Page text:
It means that our engines, produced by a small company, benefit from the research and development performed by two much larger companies, with many more resources. It also means that our engines are reliable: GM has produced millions of these engine blocks. It also means that the marine industry has another option for vessel power. Both large companies have very small marine divisions and departments. Yet, the marine industry is a tiny market, when compared to the market for small trucks. It is economically feasible for large companies to let companies such as MarineDiesel serve niche markets that, though they may be profitable, are too small for large corporations to devote many resources to serving.




Genset Engines



Here at MarineDiesel, we often receive inquiries as to whether or not we manufacture generators. The answer is “no”, though we do manufacture engines that can be used to power gensets. Why would someone who needs a generator just purchase an engine?

Quite simply: We can customize the engine for the application.

Most (though not all) generator manufacturers do not manufacture the engines used in the generator. The reason is because providing electrical power is a different specialization than providing mechanical power. There are dozens of different variables in power generation, and the production of standalone models requires many different options and a different manufacturing process.

So, when asked to provide an engine for a generator, we nearly always receive this type of inquiry from either a generator manufacturer or from someone who needs a very specialized generator with needs that “off the shelf” models cannot meet. For instance, we can manufacture engines with customized levels of continuous power or multiple engine maps for different uses of the same genset.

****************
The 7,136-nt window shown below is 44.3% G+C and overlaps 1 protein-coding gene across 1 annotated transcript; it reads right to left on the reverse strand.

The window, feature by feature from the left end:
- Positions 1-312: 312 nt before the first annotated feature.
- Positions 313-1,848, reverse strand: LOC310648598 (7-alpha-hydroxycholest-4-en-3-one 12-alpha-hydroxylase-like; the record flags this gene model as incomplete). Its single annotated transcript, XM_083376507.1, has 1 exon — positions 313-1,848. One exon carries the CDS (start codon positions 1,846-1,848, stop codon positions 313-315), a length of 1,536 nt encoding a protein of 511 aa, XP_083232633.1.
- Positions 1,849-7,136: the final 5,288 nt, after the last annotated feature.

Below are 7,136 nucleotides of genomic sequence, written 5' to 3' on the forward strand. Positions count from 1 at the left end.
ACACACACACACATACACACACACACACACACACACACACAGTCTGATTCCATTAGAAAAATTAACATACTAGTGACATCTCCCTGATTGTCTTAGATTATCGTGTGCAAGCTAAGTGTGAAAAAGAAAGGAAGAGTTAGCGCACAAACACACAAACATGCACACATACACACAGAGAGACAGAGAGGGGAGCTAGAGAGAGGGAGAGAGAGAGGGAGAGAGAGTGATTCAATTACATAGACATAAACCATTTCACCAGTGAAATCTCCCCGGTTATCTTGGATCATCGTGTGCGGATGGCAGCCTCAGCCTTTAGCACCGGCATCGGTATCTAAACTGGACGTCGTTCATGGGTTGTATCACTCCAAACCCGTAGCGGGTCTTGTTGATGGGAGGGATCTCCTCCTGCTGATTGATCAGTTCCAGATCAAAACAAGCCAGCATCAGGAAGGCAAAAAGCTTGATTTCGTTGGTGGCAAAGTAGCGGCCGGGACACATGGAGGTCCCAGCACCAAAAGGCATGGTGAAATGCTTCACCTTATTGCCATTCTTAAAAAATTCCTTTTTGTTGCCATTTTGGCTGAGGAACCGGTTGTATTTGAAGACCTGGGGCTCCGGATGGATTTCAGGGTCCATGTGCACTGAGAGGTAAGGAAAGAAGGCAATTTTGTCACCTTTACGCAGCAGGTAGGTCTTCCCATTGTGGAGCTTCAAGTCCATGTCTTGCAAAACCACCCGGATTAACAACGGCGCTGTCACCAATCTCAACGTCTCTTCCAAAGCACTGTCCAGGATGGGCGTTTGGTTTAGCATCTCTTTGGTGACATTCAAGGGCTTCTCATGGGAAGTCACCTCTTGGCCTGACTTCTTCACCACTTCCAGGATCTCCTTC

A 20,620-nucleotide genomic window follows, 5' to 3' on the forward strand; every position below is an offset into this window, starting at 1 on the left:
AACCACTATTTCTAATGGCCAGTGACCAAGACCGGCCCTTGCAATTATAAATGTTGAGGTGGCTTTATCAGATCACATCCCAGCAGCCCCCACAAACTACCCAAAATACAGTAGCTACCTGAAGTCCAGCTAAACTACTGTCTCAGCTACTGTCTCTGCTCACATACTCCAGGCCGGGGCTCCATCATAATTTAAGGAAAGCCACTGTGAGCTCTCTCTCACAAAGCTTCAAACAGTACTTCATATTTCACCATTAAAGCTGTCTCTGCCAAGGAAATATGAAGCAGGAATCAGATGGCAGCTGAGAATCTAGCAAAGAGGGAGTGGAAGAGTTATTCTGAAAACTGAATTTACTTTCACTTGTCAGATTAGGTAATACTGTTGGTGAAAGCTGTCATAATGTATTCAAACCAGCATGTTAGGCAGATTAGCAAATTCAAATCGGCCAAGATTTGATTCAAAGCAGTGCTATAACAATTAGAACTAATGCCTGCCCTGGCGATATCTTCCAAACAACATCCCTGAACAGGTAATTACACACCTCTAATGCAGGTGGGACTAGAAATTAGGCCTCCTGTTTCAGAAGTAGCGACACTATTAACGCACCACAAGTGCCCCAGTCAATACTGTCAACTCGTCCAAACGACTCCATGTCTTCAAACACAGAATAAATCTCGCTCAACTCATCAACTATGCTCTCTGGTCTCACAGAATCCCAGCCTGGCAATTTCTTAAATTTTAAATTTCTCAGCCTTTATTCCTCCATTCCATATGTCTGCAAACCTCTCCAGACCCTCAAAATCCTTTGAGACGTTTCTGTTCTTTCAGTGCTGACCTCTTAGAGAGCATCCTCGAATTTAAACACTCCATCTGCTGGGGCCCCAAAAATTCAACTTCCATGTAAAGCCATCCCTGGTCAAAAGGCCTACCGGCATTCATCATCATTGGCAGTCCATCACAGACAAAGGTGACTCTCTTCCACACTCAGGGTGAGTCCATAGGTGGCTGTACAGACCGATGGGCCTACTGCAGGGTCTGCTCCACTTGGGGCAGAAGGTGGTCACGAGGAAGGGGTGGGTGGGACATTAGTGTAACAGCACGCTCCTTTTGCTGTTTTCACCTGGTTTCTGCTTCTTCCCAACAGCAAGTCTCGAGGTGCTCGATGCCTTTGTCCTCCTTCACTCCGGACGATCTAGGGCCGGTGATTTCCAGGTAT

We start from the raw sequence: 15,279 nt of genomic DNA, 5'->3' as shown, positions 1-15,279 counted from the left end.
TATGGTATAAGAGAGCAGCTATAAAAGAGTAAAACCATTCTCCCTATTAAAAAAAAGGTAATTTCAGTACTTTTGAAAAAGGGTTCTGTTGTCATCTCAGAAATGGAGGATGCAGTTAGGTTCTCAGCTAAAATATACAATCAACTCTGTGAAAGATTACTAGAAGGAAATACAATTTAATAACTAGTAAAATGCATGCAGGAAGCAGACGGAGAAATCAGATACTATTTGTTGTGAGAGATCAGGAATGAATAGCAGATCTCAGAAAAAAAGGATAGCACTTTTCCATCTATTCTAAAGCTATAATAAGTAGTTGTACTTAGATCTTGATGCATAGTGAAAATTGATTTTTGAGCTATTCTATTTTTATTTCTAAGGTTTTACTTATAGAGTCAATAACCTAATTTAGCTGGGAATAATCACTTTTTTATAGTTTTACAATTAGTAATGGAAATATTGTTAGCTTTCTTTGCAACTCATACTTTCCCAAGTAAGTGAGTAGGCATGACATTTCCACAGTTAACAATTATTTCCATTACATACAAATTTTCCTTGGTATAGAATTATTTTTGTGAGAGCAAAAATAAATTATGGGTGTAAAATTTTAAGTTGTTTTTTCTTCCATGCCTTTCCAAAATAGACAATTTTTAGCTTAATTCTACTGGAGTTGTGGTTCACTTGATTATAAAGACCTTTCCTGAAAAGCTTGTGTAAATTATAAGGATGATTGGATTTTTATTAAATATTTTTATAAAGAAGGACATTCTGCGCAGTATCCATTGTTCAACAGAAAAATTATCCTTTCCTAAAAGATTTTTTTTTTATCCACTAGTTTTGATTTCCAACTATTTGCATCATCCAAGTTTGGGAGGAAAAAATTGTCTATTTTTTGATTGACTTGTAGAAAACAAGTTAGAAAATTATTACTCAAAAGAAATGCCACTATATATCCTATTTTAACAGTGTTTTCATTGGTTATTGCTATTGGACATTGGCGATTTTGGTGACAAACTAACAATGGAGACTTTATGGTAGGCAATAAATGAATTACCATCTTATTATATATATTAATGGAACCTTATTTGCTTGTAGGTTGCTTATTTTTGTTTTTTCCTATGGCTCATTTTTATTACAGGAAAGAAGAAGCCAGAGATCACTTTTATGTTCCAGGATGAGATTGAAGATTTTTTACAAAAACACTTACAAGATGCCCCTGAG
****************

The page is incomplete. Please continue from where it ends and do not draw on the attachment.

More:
MarineDiesel has, over the years, provided both marine and industrial engines for gensets and applications as widely varied as for electricity on large mining equipment to small fishing boats. We also can often refer people to our customers who are generator manufacturers and specialize in electrical power.



MarineDiesel User Poll: Engine Performance



Today’s article is the latest MarineDiesel user poll (no registration required and no cookies kept), related to aspects of engine performance that make your decision as to engine choice.

We hope you find it interesting.

[socialpoll id=”2241265″]



Multi-engine Installations



The picture above is an example of a triple engine installation MarineDiesel completed. Though the vast majority of our marine projects involve single or twin engine installations, we occasionally receive requests to power triple or even quadruple engine projects.

Indeed, as is evident in the photo above, engine compartments are often very limited in the amount of available space, and the compact size of the MarineDiesel V-8 engines means that our engines are often the only engine that will fit in some engine compartments.